The foundations and principles of modern armoured warfare did not appear out of a vacuum, and nor did the machines of WW1 and WW2. Their development was full of false starts, failed ideas, and missed opportunities. Robert Macfie was a pioneer in aviation at the turn of the century followed by work with the Landships Committee on tracked vehicles to break the stalemate of trench warfare. Although his tank designs never saw combat the work he started was carried on by other pioneers and helped to usher in a dawn of armoured and mechanised warfare.

Buy this book on Amazon!

Categories
WW1 British Prototypes

Macfie’s Landship 1914-15

United Kingdom (1914-1915)
Landship – Design Only

Overlooked by most histories of the era of early armor, Robert Macfie was a visionary who first pressed the use of tracks to the Landships Committee at a time when ‘big-wheel’ machines were seen as the solution to the problems on the Western Front, namely barbed wire and machine guns. Almost unknown today, Robert Macfie designed what was to be one of the first tracked Landships.

Born on 11th November 1881 in San Francisco, the American-born son of a sugar baron, Macfie took an early interest in military matters outside of the family sugar business. Aged just 17 or 18 years old, he enrolled in the Royal Naval Engineering College, at Davenport, England studying naval design. After this, he went back to help with the family’s sugar business before settling in Chicago in 1902.

Around this time, he began an interest in aviation and was back in Britain by 1909 building his own aircraft and testing them at Fambridge in Essex. It was during his endeavours in the then brand-new field of aviation that he met Thomas Hetherington, a man later connected with landships in his own right.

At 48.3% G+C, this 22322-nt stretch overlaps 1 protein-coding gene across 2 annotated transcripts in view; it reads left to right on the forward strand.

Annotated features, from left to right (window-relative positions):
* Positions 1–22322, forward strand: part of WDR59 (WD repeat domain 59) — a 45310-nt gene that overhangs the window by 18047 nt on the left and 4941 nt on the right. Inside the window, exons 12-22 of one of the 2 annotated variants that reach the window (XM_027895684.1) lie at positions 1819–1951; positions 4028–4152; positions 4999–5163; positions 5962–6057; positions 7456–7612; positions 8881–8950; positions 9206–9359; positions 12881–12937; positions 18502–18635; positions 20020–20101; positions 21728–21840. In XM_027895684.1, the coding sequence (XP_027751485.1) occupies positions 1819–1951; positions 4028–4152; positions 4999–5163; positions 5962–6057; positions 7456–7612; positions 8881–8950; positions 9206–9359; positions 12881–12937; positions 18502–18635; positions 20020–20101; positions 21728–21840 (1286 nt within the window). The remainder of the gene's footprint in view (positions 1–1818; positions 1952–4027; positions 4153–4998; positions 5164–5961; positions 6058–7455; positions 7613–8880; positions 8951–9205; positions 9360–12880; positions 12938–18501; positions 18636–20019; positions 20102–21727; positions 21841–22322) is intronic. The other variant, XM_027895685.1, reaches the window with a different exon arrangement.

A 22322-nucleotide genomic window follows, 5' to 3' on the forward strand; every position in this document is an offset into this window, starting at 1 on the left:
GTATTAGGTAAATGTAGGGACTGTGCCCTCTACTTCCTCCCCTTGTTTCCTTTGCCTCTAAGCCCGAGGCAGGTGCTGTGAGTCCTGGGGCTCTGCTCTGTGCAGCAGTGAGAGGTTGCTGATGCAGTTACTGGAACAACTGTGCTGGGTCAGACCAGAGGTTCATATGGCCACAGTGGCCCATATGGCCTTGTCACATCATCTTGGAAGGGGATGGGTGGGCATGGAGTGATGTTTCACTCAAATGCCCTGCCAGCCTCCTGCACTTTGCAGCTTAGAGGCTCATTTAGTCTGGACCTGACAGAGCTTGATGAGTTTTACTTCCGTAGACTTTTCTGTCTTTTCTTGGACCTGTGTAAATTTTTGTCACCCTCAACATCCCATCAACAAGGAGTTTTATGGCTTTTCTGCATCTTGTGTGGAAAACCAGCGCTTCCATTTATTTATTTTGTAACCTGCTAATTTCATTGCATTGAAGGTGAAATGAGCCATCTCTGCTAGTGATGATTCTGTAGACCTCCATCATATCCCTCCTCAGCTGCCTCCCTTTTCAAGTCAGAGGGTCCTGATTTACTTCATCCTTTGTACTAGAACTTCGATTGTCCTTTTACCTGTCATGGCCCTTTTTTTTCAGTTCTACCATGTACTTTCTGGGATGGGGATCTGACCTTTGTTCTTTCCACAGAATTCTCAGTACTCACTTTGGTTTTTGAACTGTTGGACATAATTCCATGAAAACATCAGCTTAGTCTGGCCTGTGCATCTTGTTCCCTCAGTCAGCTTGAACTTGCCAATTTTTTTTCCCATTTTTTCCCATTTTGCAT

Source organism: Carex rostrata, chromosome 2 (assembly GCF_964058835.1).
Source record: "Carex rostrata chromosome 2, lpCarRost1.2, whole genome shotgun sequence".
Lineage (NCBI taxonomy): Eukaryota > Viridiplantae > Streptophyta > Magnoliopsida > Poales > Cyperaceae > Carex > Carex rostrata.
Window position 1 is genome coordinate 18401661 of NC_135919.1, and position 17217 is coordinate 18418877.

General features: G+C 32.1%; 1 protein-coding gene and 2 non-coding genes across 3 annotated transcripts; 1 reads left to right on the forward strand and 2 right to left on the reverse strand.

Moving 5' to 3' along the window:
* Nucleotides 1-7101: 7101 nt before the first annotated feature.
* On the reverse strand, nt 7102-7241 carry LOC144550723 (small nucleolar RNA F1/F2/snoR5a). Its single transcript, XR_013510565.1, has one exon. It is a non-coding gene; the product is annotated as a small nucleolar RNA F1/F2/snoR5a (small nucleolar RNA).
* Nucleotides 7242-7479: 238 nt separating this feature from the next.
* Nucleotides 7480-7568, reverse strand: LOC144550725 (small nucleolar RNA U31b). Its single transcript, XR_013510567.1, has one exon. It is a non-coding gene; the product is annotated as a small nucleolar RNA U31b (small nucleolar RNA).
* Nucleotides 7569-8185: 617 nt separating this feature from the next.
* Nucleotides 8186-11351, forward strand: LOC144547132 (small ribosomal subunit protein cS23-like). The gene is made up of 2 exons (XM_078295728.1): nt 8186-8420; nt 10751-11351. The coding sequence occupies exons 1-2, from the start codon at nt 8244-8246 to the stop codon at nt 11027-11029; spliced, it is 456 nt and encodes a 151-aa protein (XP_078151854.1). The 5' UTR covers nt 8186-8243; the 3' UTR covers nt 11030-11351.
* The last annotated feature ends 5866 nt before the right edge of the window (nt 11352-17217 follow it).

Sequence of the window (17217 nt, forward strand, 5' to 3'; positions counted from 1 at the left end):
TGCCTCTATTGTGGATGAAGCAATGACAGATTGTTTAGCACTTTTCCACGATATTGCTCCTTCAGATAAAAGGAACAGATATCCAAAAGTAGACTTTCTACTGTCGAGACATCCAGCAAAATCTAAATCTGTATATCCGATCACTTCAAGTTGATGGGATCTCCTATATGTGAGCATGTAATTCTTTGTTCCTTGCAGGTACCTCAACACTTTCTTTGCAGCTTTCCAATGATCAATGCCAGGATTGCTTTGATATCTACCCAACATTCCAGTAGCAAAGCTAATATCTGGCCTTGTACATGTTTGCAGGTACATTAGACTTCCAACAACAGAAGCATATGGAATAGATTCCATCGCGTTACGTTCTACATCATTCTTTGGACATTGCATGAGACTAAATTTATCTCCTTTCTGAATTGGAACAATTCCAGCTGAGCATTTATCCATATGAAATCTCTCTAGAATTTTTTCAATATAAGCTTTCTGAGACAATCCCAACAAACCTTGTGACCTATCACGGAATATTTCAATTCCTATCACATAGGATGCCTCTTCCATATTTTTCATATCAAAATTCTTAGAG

His attempts at getting into the aviation business, however, were not a success. He was back on the family sugar plantations in the years before the outbreak of war and it was there that he became acquainted with the Holt agricultural tractor.

When war was declared in August 1914, Macfie returned to Britain once more. He immediately sought out his contacts from his aviation days advocating for the use of Holt-based tracked vehicles, and was referred on to Commodore Murray Sueter, in charge of the Royal Naval Air Service (R.N.A.S.), which at the time was operating armored cars, the primary mobile armored force for the Army.

Macfie had a design for a tracked vehicle sketched out and, even without official sanction or support, was seeking a manufacturer. As such, he approached Mr. Arthur Lang, a well-known manufacturer of propellers, who gave Macfie an introduction to Captain Swann, Director of the Air Department. Armed with the previous referral and a recommendation from Mr. Swann, Macfie got to see Commodore Sueter and presented to him a design for an armored vehicle based upon the Holt agricultural tractor, identified as a ‘caterpillar’.